New Flight Paths carved towards sustainable Aviation
A new approach is being taken through innovative design to reduce the environmental burden commercial flight is having on the environment. How effective can it and other measures be in reducing the harm?
A project has emerged in Europe to make commercial aircraft far more fuel efficient through innovative design. Dutch airline KLM has partnered with Delft University of Technology (TU Delft) with a view towards further development of the innovatively designed aircraft.
The jet — known as the ‘Flying-V’ — turns jet design on its head by carving out a unique v shaped aircraft architecture. It’s understood that this new approach in terms of aerodynamic design would facilitate housing of all of the aircraft’s components in the wings of the plane.
Weight is one of the main factors in determining the fuel efficiency of an aircraft. This new design will mean a significant reduction in weight — which in turn, will facilitate a 20% saving on fuel.
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That estimated saving has been benchmarked against the current frontrunner in terms of commercial passenger aircraft — the Airbus A350-900. Whilst achieving greater fuel efficiency, KLM claims that the Flying-V will have the ability to carry 314 passengers — similar to that of the Airbus.
Whilst a scale model of the new aircraft is expected over the next couple of months, it will still take quite some time to develop it. KLM don’t expect the plane to enter service until 2040 at the earliest.
Innovative design is just one way in which greater efficiency and sustainability are being tackled in aviation. The use of biofuels and development of electric planes are other areas that are seeing a body of work in terms of research and development.
United Airlines has been utilizing biofuels on an ongoing daily basis since 2016. It has been working with AltAir Fuels to facilitate this. In a separate initiative, it has paired with Fulcrum BioEnergy to develop sustainable aviation fuel refineries in the vicinity of its US hubs.
The Sustainable Bioenergy Research Consortium (SBRC) in the United Arab Emirates has been working on the development of biofuel for the aviation industry for some time. Earlier this year, in collaboration with Etihad Airways, it facilitated the first commercial flight using locally produced biofuel.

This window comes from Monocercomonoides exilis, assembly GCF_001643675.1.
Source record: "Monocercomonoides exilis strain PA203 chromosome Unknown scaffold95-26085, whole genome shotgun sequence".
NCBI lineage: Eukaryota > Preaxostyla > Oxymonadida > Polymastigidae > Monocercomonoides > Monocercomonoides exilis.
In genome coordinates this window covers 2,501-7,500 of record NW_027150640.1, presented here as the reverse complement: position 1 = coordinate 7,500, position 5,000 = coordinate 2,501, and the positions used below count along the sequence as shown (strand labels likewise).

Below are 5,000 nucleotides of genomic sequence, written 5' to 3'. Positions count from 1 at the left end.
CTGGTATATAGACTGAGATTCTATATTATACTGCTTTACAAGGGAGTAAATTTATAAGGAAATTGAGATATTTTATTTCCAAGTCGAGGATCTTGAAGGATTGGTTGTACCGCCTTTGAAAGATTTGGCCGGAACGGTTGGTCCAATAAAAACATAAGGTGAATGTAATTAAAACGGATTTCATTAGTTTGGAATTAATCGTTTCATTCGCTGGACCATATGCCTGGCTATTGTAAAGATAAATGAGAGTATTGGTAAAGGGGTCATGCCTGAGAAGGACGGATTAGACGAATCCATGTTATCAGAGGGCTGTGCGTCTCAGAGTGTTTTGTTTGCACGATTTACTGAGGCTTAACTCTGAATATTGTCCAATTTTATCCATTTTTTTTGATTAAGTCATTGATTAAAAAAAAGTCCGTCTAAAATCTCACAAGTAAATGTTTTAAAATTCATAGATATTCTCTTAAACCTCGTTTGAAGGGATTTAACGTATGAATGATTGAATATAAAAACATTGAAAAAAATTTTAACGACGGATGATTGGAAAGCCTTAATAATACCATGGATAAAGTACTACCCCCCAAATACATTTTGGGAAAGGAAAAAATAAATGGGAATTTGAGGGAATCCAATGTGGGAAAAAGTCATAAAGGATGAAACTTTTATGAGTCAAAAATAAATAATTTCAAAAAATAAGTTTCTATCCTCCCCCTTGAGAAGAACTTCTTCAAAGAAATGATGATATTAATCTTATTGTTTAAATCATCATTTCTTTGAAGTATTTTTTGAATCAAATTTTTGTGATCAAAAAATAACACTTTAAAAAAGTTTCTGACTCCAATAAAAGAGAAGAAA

Swedish airline SAS also started to use biofuel on some of its flights earlier this year, with plans to cut emissions by 25% over the next ten years, whilst running domestic flights purely on biofuel.
Biofuels are likely to be a partial solution to the problem. The amount of land required to provide the raw material for biofuels for total aviation needs would simply be an unsustainable prospect.
Electric aircraft — incorporating pure electric and hybrid electric is another area which is active in terms of research and development. US-based Collins Aerospace opened a lab dedicated to the development of an electric power system to propel the next generation of electric aircraft back in April.
Naturally, industry stalwarts such as Boeing, Airbus and others are involved in developing this technology. However, there are major obstacles to overcome. Electric systems require heavy battery systems, and weight is a fundamental issue where aircraft are concerned.
There is a body of work in progress on the technology, but we are unlikely to see any such solution reach fruition in terms of passenger aircraft for quite some years to come. Even then, it’s likely to be an option on short haul routes — rather than long haul.
Air Travel Takes Off
Enabling air transportation for all sections of society has had a profoundly positive economic and social impact. However, it has come with an environmental cost through the increased use of fossil fuel based aviation fuel.
A report by the Intergovernmental Panel on Climate Change (IPCC) — an international body founded by the United Nations Environment Programme (UNEP) — finds that civil aviation is one of the fastest growing means of transportation.
Air passenger numbers are expected to double to 8.2 billion by 2037. The sector has a global growth rate of 5.9% and is contributing 5% towards climate change related to human activity, with the emission of greenhouse gases such as carbon dioxide.
More Work Required
A body of work has been done to tackle the issue of sustainable flight. However, research efforts are still very much a work in progress.
Advances made through system efficiency gains, improved aircraft design or alternative powertrain and fuel systems are going to take years to see through to full and sustainable commercial use. For right now, a foundation has been laid by early innovators and startups towards that goal.